On Mon, Apr 06, 2020 at 10:43:11AM -0700, Guido van Rossum wrote:
> I've been toying with the idea of introducing a "match" statement
> similar to Scala's match expression by making "match" a keyword only when
> followed by an expression and a colon.)
Didn't we conclude from `as` that having context-sensitive keywords was
a bad idea?
I'm not sure that that was the conclusion. At the time the point was that we *wanted* all keywords to be reserved everywhere, an `as` was an ugly exception to that rule, which we got rid of as soon as we could -- not because it was a bad idea but because it violated a somewhat arbitrary rule.
We went through the same thing with `async` and `await`, and the experience there was worse: a lot of libraries in the very space `async def` was aimed at were using `async` as a parameter name, often in APIs, and they had to scramble to redesign their APIs and get their users to change their programs.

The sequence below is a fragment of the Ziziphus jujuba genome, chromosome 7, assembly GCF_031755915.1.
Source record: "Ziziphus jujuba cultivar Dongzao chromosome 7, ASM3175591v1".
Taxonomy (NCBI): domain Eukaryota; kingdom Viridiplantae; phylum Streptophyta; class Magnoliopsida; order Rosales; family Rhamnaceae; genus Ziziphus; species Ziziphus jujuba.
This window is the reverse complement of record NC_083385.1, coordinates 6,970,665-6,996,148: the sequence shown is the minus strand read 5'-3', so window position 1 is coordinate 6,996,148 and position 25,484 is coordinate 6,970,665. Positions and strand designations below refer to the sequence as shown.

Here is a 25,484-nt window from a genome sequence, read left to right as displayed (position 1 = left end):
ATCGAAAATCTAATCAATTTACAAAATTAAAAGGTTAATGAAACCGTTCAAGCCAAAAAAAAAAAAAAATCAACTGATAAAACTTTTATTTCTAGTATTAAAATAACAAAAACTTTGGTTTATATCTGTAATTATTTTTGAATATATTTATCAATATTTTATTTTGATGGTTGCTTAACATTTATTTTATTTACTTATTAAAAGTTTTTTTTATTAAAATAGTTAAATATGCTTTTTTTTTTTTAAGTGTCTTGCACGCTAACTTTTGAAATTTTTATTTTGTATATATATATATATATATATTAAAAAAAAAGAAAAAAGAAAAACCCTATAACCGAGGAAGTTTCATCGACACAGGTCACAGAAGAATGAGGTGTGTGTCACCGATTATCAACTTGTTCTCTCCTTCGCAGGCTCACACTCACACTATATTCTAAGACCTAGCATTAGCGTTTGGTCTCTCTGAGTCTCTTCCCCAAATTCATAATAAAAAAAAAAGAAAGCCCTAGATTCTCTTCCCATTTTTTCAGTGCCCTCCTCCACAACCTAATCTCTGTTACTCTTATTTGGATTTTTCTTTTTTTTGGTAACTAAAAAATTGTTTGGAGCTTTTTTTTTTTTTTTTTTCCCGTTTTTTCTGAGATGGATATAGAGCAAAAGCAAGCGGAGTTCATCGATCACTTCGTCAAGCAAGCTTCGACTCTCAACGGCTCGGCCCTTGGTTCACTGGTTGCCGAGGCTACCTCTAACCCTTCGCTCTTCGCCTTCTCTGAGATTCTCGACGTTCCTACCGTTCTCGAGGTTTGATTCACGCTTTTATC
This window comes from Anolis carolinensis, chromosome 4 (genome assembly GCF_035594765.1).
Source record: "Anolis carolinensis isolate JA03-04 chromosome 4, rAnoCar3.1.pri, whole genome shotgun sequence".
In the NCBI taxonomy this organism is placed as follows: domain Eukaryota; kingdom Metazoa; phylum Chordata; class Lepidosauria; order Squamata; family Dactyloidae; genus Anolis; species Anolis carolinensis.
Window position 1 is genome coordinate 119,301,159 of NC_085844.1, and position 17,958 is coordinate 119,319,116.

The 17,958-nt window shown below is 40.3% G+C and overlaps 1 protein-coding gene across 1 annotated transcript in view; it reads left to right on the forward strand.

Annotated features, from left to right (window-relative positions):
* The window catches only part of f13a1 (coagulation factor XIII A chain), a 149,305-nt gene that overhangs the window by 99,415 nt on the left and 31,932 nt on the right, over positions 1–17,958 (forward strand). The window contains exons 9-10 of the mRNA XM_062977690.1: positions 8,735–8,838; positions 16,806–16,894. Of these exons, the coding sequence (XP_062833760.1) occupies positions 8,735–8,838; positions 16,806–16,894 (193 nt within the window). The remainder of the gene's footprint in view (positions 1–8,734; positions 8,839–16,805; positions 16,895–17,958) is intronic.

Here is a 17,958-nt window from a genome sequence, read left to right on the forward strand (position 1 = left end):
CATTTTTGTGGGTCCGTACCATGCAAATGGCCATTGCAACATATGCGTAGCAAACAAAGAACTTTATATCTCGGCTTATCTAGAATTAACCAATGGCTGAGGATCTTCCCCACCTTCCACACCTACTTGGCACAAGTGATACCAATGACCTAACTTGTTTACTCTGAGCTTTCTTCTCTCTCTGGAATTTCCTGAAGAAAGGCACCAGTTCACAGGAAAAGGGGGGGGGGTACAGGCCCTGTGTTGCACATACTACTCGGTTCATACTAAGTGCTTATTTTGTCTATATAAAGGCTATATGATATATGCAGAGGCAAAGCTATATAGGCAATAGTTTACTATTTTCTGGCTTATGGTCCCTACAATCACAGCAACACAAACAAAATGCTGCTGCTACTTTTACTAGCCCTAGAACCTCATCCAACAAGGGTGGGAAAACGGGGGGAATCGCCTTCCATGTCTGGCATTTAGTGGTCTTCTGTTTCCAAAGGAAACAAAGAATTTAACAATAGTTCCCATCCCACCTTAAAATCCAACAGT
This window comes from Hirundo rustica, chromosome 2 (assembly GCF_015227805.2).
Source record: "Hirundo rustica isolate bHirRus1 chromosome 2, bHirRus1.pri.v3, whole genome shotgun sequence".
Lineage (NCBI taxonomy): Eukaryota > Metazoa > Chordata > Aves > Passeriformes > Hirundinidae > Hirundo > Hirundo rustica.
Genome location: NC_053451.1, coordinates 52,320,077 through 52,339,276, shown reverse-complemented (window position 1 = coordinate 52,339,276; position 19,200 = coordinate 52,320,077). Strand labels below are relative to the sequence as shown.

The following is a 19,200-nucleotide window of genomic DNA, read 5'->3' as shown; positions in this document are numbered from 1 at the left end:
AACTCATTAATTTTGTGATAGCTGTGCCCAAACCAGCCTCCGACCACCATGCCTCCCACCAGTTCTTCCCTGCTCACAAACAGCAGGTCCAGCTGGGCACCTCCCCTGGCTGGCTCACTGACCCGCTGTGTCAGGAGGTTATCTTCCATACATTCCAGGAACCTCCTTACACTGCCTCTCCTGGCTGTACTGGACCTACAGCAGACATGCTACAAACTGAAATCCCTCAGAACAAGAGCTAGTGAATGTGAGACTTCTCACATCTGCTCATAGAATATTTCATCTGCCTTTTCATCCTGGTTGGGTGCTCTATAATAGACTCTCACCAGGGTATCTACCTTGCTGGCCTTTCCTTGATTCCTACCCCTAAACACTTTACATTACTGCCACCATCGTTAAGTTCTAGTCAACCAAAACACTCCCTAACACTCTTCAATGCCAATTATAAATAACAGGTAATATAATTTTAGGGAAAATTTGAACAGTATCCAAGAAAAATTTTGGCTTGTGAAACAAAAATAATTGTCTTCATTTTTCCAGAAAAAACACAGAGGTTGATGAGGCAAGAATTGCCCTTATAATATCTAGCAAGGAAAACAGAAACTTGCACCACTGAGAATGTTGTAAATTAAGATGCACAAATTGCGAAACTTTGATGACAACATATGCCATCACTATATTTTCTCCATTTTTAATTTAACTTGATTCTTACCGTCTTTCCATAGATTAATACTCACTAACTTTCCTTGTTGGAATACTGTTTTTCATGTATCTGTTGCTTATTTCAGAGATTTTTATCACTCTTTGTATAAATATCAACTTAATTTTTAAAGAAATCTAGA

In retrospect I wish we had just kept `async` as a context-sensitive keyword, since it was totally doable.
(In an early version of the PEG parser, all keywords were context-sensitive, and there were only very few places in the grammar where this required us to insert negative lookaheads to make edge cases parse correctly. The rest was taken care by careful ordering of rules, e.g. the rule for `del_stmt` must be tried before the rule for `expression_stmt` since `del *x` would match the latter.)
Personally, I would not like to have to explain to newcomers why `match`
is a keyword but you can still use it as a function or variable, but not
other keywords like `raise`, `in`, `def` etc.
match = True
What kind of newcomers do you have that they even notice that, unless you were to draw attention to it? I'm serious -- from the kind of questions I've seen in user forums, most newcomers are having a hard enough time learning more fundamental concepts and abstractions than the precise rules for reserved words.